Happy Thursday, everyone. What a cruel change of events that has led you into this classroom this morning. A week ago you were recovering from a nasty New Year”s hangover the awful aftertaste of too much tequila and too much Tennessee. Today you”re dealing with the fourth day of class. You”re in an overcrowded, overheated, entirely uncomfortable room somewhere (possibly the MLB). Professor isn”t just going over the syllabus and letting you leave like she did on Tuesday she”s teaching. She”s got chalk in her hand. Her notes are prepared. This is class. You”ve bought the books, you”re enrolled and there”s no going back.
But there ought to be.
What if you were able to jump ship today or tomorrow or two weeks from now? What if there were no assignments given by your professors in these first weeks of class? What if there was no expectation that you did any reading? Indeed, what if there was no expectation that you even set foot in any line at any bookstore?
This version of academia (which is utopian to the slackers among us) exists in universities that are not ours. At some schools, most notably Yale, students are permitted a “shopping” period of about two weeks, during which they are encouraged to attend any and all classes that may pique their various interests. Professors are sympathetic to their students” decision-making process and ease into the material without requiring, for instance, the purchase of textbooks. Students have the opportunity to better gauge the requirements and content of classes may be, determine their affection or disaffection for the professor and the class itself and then choose whether or not to enroll permanently. From there the professor can go to work with a class of kids who have had every opportunity to bail on him, but have chosen to pursue whichever subject with eagerness and excitement.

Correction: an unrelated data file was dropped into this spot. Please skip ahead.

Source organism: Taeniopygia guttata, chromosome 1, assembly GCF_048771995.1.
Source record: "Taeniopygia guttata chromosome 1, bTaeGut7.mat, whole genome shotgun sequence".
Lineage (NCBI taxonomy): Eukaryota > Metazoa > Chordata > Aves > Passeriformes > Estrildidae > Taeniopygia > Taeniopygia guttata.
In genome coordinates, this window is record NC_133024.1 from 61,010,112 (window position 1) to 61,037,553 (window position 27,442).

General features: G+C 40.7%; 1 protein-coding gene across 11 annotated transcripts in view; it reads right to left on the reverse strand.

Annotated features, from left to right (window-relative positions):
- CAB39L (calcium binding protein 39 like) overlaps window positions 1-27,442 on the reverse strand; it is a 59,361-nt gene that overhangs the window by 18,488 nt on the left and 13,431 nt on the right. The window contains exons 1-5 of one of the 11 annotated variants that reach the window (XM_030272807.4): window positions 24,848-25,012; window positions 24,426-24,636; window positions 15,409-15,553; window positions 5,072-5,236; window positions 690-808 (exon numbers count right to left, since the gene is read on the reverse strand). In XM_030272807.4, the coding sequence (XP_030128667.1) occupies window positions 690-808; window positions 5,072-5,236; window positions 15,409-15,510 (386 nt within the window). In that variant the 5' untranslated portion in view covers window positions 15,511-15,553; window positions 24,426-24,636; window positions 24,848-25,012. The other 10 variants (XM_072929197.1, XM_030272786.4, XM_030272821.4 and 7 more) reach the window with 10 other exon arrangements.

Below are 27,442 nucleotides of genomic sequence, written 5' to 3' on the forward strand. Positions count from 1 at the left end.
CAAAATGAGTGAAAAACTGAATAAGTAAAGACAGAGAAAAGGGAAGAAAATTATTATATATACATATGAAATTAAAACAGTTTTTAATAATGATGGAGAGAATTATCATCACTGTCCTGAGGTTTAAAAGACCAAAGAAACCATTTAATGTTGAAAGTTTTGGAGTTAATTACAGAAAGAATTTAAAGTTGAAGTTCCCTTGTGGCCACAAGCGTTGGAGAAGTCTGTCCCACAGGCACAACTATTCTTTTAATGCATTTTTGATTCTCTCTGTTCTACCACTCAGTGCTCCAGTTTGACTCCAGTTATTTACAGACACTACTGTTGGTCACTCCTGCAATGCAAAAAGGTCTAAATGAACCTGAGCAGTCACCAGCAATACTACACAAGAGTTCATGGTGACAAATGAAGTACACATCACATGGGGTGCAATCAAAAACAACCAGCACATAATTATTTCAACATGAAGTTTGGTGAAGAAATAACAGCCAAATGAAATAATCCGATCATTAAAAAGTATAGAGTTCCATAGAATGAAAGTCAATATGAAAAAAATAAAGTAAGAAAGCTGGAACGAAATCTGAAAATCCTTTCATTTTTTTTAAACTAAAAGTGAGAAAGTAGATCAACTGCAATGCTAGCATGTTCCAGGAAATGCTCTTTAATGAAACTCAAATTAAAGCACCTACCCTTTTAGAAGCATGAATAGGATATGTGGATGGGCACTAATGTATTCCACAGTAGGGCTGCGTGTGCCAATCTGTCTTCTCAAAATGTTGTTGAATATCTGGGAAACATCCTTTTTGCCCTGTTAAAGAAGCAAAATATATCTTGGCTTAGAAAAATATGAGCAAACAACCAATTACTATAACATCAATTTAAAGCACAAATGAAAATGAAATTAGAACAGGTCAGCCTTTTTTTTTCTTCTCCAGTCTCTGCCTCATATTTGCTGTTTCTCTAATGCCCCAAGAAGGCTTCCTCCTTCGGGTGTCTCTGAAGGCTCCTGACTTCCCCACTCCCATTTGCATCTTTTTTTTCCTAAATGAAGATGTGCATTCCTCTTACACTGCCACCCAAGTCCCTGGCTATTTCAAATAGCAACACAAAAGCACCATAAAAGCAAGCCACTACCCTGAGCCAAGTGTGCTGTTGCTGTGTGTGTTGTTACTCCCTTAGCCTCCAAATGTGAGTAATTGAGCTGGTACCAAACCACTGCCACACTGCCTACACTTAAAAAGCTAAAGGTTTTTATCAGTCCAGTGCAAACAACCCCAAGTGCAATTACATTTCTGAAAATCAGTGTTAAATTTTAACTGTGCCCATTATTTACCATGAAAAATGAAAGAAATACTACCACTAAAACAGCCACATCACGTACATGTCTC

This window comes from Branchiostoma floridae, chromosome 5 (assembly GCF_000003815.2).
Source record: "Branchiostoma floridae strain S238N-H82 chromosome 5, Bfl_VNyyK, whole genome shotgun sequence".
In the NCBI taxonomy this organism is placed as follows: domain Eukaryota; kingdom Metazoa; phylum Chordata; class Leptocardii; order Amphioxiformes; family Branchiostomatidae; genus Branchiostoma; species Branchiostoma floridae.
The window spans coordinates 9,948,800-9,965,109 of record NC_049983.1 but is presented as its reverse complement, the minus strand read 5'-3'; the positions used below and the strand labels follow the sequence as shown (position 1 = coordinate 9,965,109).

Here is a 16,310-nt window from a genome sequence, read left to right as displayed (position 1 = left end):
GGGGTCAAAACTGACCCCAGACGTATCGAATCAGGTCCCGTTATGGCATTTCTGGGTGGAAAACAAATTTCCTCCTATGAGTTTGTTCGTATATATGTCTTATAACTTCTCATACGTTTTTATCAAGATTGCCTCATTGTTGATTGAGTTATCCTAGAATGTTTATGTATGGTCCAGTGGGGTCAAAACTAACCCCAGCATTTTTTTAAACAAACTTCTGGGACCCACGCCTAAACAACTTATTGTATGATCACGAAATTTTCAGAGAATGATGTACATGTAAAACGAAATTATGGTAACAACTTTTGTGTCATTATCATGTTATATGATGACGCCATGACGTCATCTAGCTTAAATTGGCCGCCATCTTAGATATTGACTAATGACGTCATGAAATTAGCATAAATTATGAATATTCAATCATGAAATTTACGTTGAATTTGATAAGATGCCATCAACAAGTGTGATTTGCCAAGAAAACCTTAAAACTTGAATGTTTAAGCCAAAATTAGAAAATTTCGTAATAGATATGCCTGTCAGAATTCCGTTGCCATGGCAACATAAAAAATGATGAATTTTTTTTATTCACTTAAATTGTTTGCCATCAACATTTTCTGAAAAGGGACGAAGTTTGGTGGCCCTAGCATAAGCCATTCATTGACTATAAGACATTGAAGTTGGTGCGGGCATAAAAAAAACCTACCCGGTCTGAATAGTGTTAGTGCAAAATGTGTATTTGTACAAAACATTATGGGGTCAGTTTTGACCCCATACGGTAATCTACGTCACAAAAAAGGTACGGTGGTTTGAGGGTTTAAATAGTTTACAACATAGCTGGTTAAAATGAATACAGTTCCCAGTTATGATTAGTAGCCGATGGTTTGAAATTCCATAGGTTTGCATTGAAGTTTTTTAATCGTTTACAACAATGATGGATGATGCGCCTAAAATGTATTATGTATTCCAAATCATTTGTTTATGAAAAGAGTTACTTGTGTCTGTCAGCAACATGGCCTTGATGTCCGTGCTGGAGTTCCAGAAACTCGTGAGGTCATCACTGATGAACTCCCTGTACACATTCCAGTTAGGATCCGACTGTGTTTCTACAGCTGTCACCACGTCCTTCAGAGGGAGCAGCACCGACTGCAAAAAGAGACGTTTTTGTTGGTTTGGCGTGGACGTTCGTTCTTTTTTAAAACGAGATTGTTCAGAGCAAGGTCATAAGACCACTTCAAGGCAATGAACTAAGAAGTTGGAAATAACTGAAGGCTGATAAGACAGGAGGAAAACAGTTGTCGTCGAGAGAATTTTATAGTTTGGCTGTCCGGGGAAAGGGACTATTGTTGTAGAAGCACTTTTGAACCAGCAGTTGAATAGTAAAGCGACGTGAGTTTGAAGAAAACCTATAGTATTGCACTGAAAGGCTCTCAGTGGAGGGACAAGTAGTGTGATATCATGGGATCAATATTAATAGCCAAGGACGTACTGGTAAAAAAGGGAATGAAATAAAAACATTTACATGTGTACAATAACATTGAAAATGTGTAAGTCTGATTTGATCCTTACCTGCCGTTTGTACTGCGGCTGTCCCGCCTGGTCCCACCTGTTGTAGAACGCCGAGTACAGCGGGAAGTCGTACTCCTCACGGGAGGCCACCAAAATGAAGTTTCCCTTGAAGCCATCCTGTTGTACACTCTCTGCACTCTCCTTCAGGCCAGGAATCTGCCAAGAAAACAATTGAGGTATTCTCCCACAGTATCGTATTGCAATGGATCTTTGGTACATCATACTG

I would like very much to see a version of this “shopping” system implemented at the University.
I understand that ours is a large, public university and that there are certain constraints that exist here that do not exist elsewhere. But surely something can be done to provide students with more academic freedom in choosing their classes.
As things stand now, students are allowed 20 or so days to settle into their permanent schedule. There is a drop/add deadline and wonderfully there is a late drop/add deadline (which I have benefited from on two separate occasions), both of which are necessary.
The problem is that if I am enrolling in a class at the end of January because I found a class that I had been enrolled in on pre-colonial Peruvian architecture to be, say, over my head, I am likely going to be woefully behind in this new class on global biodiversity. Readings have been assigned, discussions have been had, papers may have been written but for three weeks I had been reading about the Gateway of the Sun at Tiahuanacu, convinced that I could figure out how Moche architecture differed from Nazca. I couldn”t. I dropped the class. I need X number of credits still and have always been intrigued by biodiversity.
Our school, which feigns a belief in the merits of a liberal arts education, has seemed to me in my three years as an College of Literature, Science and the Arts undergraduate to be inconsiderate of the myriad interests of some students. Organizational studies and interdisciplinary studies are offered, but they are a small token for students who, like me, hoped to sample from the palette of academic colors.
There are so many classes I want to learn about. But I have a limited number of hours in the day, a limited number of credits per term and a limited number of terms in my four years. I have some classes that are required and the rest are ones that I genuinely want to take. Do I sacrifice my desire to learn for the sake of a less stressful term or perhaps for a better grade point average resulting from having to juggle fewer classes? If that troubling sacrifice is made, how is it made? I”m a curious kid. Class A and class B both sounded good. Let me get a real taste of them before I decide.
A shopping period would be a possible approach to providing greater freedom to the kids who last week were as far (intellectually, physically, emotionally) away from school as they could be and are wondering today how they ever convinced themselves that they could handle Organic Chemistry or Nietzsche or pre-colonial Peruvian architecture. Throw students a lifeline and open up the doors to every classroom as the new semester begins.
Oh yeah And to my various professors this term I love you all and I wouldn”t dream of going to any class but yours.
David Horn can be reached via e-mail at email@example.com